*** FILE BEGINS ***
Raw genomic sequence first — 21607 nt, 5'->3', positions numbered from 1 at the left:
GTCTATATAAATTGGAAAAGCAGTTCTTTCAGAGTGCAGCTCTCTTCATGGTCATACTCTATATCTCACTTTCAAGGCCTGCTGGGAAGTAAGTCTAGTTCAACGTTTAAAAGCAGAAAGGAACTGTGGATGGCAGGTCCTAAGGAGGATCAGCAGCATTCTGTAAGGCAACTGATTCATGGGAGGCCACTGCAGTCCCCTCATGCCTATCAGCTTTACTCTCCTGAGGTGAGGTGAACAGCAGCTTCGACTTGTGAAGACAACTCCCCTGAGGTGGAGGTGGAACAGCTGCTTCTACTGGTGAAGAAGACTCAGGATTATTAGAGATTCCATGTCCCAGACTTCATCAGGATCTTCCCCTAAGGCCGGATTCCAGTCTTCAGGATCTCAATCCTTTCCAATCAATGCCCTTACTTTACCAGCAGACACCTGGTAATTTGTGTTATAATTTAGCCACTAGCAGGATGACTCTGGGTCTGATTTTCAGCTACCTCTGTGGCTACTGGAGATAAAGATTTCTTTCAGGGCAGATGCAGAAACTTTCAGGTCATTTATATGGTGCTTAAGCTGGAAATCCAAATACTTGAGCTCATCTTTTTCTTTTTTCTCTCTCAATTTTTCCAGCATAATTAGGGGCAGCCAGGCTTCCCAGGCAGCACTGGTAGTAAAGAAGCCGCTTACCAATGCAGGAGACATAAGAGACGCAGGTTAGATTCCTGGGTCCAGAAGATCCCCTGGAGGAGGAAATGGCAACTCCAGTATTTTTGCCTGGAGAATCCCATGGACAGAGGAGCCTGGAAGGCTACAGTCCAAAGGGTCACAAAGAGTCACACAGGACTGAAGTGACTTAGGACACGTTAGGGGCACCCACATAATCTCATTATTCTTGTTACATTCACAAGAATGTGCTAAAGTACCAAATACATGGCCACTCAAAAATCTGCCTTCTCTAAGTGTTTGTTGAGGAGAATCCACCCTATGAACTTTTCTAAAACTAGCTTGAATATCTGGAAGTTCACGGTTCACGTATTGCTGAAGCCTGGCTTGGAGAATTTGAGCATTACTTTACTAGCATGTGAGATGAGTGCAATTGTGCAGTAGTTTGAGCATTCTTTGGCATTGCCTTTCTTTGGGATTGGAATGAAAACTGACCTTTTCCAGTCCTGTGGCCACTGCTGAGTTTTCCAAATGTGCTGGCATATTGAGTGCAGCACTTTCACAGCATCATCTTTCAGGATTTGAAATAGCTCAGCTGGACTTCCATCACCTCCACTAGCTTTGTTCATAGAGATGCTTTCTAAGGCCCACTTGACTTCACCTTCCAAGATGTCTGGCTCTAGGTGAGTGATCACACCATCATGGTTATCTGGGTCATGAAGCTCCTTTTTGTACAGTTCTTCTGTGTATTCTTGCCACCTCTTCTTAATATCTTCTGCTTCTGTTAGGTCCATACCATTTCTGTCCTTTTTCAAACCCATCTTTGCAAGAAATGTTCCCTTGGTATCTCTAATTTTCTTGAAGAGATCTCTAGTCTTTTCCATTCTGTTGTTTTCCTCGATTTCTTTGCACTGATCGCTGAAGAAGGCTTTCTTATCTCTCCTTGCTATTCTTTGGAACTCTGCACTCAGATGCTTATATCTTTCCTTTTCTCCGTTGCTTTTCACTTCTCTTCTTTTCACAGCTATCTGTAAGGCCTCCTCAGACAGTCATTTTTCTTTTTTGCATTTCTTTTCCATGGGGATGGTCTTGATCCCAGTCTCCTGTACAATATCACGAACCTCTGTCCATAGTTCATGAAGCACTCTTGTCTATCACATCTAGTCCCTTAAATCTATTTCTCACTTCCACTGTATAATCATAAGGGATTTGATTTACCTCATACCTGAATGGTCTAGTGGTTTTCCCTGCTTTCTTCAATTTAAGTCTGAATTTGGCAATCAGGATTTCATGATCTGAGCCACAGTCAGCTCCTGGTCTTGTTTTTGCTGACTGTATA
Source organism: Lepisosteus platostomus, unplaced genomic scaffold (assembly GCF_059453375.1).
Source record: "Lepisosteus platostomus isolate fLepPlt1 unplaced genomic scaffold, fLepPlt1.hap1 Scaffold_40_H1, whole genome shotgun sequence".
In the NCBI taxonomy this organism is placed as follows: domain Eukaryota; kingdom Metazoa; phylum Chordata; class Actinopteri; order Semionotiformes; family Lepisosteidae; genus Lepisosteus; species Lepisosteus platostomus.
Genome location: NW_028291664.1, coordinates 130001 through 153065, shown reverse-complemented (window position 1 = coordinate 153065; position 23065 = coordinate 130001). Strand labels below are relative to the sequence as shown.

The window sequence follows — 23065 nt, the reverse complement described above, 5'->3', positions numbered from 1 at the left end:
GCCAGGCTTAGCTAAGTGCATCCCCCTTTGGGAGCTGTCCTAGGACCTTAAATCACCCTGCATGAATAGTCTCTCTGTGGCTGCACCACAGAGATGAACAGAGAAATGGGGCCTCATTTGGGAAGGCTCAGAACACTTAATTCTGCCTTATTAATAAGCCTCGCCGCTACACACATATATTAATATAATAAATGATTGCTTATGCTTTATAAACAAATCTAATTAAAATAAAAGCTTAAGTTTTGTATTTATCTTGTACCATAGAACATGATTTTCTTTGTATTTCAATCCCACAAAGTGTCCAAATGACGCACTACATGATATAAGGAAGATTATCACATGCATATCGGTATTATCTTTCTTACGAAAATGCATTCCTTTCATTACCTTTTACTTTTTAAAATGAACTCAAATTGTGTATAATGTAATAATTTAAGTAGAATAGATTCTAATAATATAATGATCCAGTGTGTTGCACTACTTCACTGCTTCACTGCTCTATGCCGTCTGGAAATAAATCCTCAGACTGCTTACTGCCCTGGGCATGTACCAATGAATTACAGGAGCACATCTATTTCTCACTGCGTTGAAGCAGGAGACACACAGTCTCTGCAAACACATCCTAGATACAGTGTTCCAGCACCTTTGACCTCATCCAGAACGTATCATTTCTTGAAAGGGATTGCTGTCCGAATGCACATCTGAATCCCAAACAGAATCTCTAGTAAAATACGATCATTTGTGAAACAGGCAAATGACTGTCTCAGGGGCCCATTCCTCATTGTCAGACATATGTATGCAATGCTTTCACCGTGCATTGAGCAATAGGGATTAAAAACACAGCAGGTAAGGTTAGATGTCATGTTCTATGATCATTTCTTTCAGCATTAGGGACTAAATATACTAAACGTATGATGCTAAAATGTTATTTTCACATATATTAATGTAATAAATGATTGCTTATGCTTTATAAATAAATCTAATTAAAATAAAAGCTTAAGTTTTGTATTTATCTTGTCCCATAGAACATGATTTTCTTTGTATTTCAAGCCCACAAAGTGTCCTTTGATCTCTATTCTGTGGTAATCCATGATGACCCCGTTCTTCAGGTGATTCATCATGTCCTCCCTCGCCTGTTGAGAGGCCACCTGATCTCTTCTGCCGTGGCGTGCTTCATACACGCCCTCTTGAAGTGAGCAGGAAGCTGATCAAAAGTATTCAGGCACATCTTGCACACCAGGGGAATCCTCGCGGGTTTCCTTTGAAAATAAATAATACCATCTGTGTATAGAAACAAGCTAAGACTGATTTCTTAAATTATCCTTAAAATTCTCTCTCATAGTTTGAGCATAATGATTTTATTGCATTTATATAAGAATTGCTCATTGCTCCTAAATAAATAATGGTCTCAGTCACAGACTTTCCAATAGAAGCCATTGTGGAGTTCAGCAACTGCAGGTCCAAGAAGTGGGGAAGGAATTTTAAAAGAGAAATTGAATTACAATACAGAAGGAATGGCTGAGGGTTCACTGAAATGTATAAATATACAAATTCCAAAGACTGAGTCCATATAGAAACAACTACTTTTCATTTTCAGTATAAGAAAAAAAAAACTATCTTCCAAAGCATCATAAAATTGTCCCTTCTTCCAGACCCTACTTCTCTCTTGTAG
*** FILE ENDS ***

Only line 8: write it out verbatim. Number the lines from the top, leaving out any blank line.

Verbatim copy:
GCCAGGCTTAGCTAAGTGCATCCCCCTTTGGGAGCTGTCCTAGGACCTTAAATCACCCTGCATGAATAGTCTCTCTGTGGCTGCACCACAGAGATGAACAGAGAAATGGGGCCTCATTTGGGAAGGCTCAGAACACTTAATTCTGCCTTATTAATAAGCCTCGCCGCTACACACATATATTAATATAATAAATGATTGCTTATGCTTTATAAACAAATCTAATTAAAATAAAAGCTTAAGTTTTGTATTTATCTTGTACCATAGAACATGATTTTCTTTGTATTTCAATCCCACAAAGTGTCCAAATGACGCACTACATGATATAAGGAAGATTATCACATGCATATCGGTATTATCTTTCTTACGAAAATGCATTCCTTTCATTACCTTTTACTTTTTAAAATGAACTCAAATTGTGTATAATGTAATAATTTAAGTAGAATAGATTCTAATAATATAATGATCCAGTGTGTTGCACTACTTCACTGCTTCACTGCTCTATGCCGTCTGGAAATAAATCCTCAGACTGCTTACTGCCCTGGGCATGTACCAATGAATTACAGGAGCACATCTATTTCTCACTGCGTTGAAGCAGGAGACACACAGTCTCTGCAAACACATCCTAGATACAGTGTTCCAGCACCTTTGACCTCATCCAGAACGTATCATTTCTTGAAAGGGATTGCTGTCCGAATGCACATCTGAATCCCAAACAGAATCTCTAGTAAAATACGATCATTTGTGAAACAGGCAAATGACTGTCTCAGGGGCCCATTCCTCATTGTCAGACATATGTATGCAATGCTTTCACCGTGCATTGAGCAATAGGGATTAAAAACACAGCAGGTAAGGTTAGATGTCATGTTCTATGATCATTTCTTTCAGCATTAGGGACTAAATATACTAAACGTATGATGCTAAAATGTTATTTTCACATATATTAATGTAATAAATGATTGCTTATGCTTTATAAATAAATCTAATTAAAATAAAAGCTTAAGTTTTGTATTTATCTTGTCCCATAGAACATGATTTTCTTTGTATTTCAAGCCCACAAAGTGTCCTTTGATCTCTATTCTGTGGTAATCCATGATGACCCCGTTCTTCAGGTGATTCATCATGTCCTCCCTCGCCTGTTGAGAGGCCACCTGATCTCTTCTGCCGTGGCGTGCTTCATACACGCCCTCTTGAAGTGAGCAGGAAGCTGATCAAAAGTATTCAGGCACATCTTGCACACCAGGGGAATCCTCGCGGGTTTCCTTTGAAAATAAATAATACCATCTGTGTATAGAAACAAGCTAAGACTGATTTCTTAAATTATCCTTAAAATTCTCTCTCATAGTTTGAGCATAATGATTTTATTGCATTTATATAAGAATTGCTCATTGCTCCTAAATAAATAATGGTCTCAGTCACAGACTTTCCAATAGAAGCCATTGTGGAGTTCAGCAACTGCAGGTCCAAGAAGTGGGGAAGGAATTTTAAAAGAGAAATTGAATTACAATACAGAAGGAATGGCTGAGGGTTCACTGAAATGTATAAATATACAAATTCCAAAGACTGAGTCCATATAGAAACAACTACTTTTCATTTTCAGTATAAGAAAAAAAAAACTATCTTCCAAAGCATCATAAAATTGTCCCTTCTTCCAGACCCTACTTCTCTCTTGTAG